Originally only in the wonky DC-based policy blogs, but increasingly also in the mainstream media, the phrase “fiscal cliff” has been appearing. It describes a number of simultaneous events scheduled for the beginning of 2013 that together would disrupt the federal budget, cutting federal spending and raising taxes in an unprecedented and clumsy manner. What does it mean, in general and for homelessness in particular? This blog will attempt to answer that question.
To start, with the way things usually go in the mainstream media, you can virtually count on the phrase “fiscal cliff” soon being abbreviated by writers, so I’ll get that over with by coining the word “FisCliff” right here. FisCliff consists of at least the following, all happening around the beginning of next year:
- Domestic and military spending for nonexempt discretionary programs is cut across the board under the “sequestration” provision of the Budget Control Act;
- Emergency unemployment insurance for long-term unemployed people expires;
- The “Bush tax cuts” (since extended under President Obama) expire;
- The Alternative Minimum Tax is applied to households with lower incomes than those who must pay it currently;
- Monthly payroll taxes go back up to their usual levels;
- Miscellaneous other tax breaks worth $65 billion per year expire;
- Temporary increases in Medicare payments to doctors expire; and
- The limit on the federal debt is reached again, as it was last summer, requiring another expansion.
All of this adds up to $483 billion in revenue increases and spending cuts in one year. This is big-time deficit reduction, but done in a way that’s not necessarily very intelligent. The most relevant example is that sequestration cuts high-priority, extremely effective programs (like homelessness programs!) by exactly the same percentage as lower-priority, inefficient programs.
Probably the biggest single negative impact on homelessness, however, is likely to be the impact on a fragile economy. Economists largely agree that raising taxes and reducing spending that much in one year would make joblessness substantially worse – people would have less money to spend, so businesses would have fewer customers and would lay people off. High unemployment over the past several years has sent millions of people to shelters. More unemployment means more bad news for homeless assistance systems.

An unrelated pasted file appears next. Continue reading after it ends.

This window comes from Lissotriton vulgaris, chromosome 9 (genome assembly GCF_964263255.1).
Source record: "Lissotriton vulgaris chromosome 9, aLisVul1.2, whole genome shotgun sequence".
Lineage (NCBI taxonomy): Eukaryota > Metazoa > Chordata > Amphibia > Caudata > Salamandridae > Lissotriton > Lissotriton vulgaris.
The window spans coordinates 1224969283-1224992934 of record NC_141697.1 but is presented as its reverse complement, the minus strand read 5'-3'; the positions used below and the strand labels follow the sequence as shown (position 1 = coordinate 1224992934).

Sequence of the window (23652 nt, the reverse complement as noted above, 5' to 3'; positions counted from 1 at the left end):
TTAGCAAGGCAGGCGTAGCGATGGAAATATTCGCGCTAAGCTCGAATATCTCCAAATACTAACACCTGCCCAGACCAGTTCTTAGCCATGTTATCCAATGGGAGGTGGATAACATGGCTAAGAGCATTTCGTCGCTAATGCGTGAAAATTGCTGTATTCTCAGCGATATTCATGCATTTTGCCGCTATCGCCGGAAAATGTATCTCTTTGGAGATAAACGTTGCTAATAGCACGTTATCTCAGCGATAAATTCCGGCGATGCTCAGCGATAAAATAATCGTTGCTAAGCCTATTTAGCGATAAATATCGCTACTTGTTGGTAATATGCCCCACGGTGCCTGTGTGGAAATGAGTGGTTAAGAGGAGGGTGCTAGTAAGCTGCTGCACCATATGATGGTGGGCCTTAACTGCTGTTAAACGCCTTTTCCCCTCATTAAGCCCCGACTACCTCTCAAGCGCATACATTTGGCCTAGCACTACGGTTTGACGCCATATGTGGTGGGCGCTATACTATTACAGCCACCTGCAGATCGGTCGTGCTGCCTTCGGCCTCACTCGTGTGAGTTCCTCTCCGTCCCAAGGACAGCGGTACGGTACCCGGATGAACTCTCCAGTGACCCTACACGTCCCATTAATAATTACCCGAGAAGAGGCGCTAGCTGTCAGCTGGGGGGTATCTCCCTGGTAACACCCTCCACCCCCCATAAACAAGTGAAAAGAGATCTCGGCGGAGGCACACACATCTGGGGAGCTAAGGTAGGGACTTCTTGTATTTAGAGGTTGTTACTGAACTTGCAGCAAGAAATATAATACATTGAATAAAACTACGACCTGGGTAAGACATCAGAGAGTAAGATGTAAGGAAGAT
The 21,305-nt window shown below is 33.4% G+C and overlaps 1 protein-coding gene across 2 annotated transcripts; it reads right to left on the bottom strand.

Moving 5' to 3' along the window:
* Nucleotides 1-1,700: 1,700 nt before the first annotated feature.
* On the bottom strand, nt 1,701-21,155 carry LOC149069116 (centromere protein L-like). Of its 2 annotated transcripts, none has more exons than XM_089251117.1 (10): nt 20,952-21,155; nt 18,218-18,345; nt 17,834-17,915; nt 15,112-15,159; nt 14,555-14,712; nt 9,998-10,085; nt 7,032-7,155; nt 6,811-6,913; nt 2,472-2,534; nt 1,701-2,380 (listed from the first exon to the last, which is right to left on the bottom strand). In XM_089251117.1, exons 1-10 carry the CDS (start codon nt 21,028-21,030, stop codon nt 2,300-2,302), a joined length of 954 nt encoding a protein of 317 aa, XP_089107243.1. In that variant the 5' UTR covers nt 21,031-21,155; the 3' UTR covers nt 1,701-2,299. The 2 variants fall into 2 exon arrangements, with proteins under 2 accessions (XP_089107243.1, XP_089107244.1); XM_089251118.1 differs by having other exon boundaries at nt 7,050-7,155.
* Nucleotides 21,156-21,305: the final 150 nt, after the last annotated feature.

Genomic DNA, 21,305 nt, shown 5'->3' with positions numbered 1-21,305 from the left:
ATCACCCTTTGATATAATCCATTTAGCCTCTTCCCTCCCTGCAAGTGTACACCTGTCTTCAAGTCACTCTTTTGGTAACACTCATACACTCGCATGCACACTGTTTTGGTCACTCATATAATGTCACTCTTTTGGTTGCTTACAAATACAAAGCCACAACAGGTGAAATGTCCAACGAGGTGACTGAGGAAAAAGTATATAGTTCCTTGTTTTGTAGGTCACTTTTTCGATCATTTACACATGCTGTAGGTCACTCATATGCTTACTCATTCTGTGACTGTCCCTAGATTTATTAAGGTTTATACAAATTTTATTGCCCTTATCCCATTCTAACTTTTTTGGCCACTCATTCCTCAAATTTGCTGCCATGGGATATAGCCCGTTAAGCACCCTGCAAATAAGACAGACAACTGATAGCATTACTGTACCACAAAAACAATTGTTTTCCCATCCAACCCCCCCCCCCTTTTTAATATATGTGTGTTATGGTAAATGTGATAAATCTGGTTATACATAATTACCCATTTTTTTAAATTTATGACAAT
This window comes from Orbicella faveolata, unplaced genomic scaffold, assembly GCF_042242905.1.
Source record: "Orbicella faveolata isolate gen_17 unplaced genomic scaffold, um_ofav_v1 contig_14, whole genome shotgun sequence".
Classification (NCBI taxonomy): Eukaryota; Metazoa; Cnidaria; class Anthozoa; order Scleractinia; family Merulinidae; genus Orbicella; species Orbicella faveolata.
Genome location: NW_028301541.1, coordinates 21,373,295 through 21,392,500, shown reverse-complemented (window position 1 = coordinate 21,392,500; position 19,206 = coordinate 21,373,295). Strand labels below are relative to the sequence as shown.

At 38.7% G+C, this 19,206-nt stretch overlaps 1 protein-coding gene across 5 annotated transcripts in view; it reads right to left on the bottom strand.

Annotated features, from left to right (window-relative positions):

As noted before, spending cuts under sequestration would negatively impact homelessness programs. The exact impact is still unclear because Congress has not yet passed final fiscal year 2013 spending levels, but we believe a likely estimate is that about 150,000 people would be homeless instead of housed, just from the impact on the Emergency Solutions Grant (ESG) and the Continuum of Care (CoC) programs. The large antipoverty entitlement programs like SSI, TANF, and SNAP are exempt, as are all VA programs for veterans – there is still an open question, to be resolved by the White House, whether the HUD rent vouchers under the HUD-VASH program are exempt. Otherwise, all HUD programs are subject to the across-the-board cuts of sequestration.
One thing to remember about FisCliff is that the word “cliff” probably implies a suddenness of impact that will not be evident. Tax cuts and spending increases would go into effect over time. HUD’s Homeless Assistance programs are one example. Reductions in ESG would take place when contracts for 2013 are signed, which occurs in different places over the course of the year. For the CoC programs, the impact would not be felt until the 2013 awards are distributed in early 2014.
In other words, if Congress meets after the election, in a so-called “lame duck session,” and can’t pass a reasonable alternative to FisCliff by January 1, they should keep working!
And what will a “reasonable alternative” look like? For those concerned about homelessness and similar issues, key criteria are:
- First, do no harm to the economy, particularly employment at the low end of the job market. With HPRP running out, the fight to end homelessness will get a lot harder if joblessness gets worse.
- Protect the poorest Americans. So far, the biggest antipoverty programs are exempt from sequestration, with the notable and unfortunate exception of HUD housing programs.
- Resist further cuts to non-defense discretionary (NDD) spending. This is actually the focus of a new national “coalition of coalitions” that had its first meeting last week – for more information click here. This coalition is circulating an organizational sign-on letter, and the Alliance encourages you to join by next Friday, June 22.
- Prioritize what works. Across-the-board cuts almost always represent bad, lazy policymaking. Congress has the ability to figure out which programs really work, and it is irresponsible to act otherwise.
As you can see, FisCliff would greatly harm our efforts to end homelessness, so we must educate Congress on these impacts. As a result, advocates from across the country will educate their Members of Congress about these very issues during Capitol Hill Day 2012, held in conjunction with the Alliance’s annual National Conference on Ending Homelessness in July in Washington, DC. For more information or to get involved in Capitol Hill Day, contact Kate Seif.